Two renewable resources—cellulose from wood pulp and chitin from the shells of crabs, lobsters and other crustaceans—are known to industrial chemists for their potential for creating highly versatile nanocrystals, useful for making pharmaceuticals, cosmetics, industrial additives and much more.
A team of researchers, led by McGill University chemistry professor Audrey Moores, graduate student Tony Jin and collaborator Edmond Lam from the National Research Council Canada (NRC), has developed a new, ecologically sensitive way to produce these nanocrystals through a process called high-humidity shaker aging. The new technique represents an advance over existing methods in that it costs less, uses less water, and eliminates the need for toxic solvents, all while producing higher yields.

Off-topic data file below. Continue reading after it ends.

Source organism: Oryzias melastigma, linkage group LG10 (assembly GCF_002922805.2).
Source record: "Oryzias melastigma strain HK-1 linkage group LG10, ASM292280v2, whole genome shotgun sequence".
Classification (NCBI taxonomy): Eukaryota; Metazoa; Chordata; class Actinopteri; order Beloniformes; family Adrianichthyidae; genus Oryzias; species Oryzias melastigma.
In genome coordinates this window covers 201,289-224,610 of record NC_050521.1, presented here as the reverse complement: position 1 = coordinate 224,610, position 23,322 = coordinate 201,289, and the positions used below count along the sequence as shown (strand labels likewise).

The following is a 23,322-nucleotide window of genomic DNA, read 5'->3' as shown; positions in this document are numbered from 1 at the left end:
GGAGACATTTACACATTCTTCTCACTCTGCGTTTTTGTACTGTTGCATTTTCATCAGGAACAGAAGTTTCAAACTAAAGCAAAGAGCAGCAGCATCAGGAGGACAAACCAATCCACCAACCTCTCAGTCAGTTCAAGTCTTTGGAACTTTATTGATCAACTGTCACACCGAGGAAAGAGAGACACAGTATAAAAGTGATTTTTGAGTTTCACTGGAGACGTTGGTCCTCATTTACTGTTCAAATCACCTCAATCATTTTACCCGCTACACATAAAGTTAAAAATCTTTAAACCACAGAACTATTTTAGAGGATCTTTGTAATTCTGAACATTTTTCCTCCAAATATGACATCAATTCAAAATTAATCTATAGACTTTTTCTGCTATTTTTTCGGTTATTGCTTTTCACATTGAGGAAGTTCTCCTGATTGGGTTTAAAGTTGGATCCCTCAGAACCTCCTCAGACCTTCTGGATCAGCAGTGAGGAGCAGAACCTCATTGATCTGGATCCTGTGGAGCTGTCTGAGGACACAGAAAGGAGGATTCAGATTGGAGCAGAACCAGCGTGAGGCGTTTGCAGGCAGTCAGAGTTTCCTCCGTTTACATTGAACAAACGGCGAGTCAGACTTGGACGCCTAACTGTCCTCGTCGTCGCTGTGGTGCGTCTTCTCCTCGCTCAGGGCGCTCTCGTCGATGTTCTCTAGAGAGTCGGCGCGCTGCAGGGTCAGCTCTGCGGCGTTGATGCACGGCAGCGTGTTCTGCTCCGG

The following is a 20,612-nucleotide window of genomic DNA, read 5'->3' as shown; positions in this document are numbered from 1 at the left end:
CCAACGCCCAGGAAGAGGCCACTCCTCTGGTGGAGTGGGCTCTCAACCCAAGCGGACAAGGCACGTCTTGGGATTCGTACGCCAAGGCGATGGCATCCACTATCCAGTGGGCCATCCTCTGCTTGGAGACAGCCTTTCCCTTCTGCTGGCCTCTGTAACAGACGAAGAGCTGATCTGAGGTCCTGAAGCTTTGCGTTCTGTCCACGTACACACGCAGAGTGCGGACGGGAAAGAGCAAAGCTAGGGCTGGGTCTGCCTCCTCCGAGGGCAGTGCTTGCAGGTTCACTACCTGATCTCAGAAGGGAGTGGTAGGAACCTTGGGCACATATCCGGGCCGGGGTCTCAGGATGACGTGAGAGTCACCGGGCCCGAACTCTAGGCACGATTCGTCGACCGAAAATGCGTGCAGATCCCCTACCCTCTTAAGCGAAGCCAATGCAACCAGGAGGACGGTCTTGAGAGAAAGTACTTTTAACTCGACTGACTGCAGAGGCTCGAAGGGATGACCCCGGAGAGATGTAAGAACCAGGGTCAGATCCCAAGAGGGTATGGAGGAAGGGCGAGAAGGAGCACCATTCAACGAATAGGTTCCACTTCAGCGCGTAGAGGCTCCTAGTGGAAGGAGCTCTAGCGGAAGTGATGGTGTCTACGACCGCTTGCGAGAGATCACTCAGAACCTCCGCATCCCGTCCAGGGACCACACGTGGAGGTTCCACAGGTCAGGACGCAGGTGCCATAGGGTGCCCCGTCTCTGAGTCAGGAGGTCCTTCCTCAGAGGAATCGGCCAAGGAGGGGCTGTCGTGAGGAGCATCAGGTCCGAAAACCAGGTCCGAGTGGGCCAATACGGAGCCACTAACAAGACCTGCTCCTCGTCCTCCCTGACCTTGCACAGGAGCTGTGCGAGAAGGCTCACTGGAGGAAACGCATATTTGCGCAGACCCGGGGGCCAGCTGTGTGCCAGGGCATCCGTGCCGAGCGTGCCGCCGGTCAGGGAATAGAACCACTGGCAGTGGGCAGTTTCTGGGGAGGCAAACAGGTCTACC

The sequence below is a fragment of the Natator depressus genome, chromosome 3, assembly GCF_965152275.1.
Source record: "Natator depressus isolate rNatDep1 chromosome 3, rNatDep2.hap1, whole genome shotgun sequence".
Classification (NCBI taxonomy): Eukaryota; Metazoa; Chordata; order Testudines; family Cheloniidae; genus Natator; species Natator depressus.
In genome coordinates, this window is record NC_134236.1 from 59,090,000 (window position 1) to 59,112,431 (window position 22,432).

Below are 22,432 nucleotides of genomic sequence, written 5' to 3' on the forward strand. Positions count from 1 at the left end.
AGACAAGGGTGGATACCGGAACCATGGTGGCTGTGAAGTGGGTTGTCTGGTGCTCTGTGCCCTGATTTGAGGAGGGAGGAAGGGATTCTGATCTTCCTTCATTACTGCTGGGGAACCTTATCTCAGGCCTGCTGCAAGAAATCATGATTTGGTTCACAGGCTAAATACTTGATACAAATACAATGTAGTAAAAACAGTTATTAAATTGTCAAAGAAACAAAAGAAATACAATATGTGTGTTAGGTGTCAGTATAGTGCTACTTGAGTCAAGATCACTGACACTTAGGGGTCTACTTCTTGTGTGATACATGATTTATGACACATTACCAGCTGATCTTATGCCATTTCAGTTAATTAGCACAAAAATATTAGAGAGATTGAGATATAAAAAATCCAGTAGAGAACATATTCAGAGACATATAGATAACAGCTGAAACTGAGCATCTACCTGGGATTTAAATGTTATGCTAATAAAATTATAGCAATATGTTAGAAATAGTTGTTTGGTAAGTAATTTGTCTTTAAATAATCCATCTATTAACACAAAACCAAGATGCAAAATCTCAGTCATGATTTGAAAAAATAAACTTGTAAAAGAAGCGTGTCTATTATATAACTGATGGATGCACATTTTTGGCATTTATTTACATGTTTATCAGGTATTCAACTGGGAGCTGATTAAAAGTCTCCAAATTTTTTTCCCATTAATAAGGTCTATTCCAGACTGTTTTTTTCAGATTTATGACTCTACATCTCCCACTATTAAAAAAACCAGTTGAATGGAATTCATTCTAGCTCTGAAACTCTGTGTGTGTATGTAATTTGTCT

“This research is important because in the pulp and paper industry, or the treatment of crustacean waste, the use of water and the generation of wastewater is the number one cause of environmental concern and industrial limitation as a consequence,” Professor Moores said.
The work, published in Angewandte Chemie, builds on a history of pioneering developments made by McGill researchers in the field of solvent-free mechanochemistry, whereby physical force (grinding, shaking, milling, etc.) is used to drive chemical reactions. By combining a grinding technique with an aging process in a high-humidity environment, the researchers were able to produce high-quality nanocrystals with greater control than by using mechanical methods alone.
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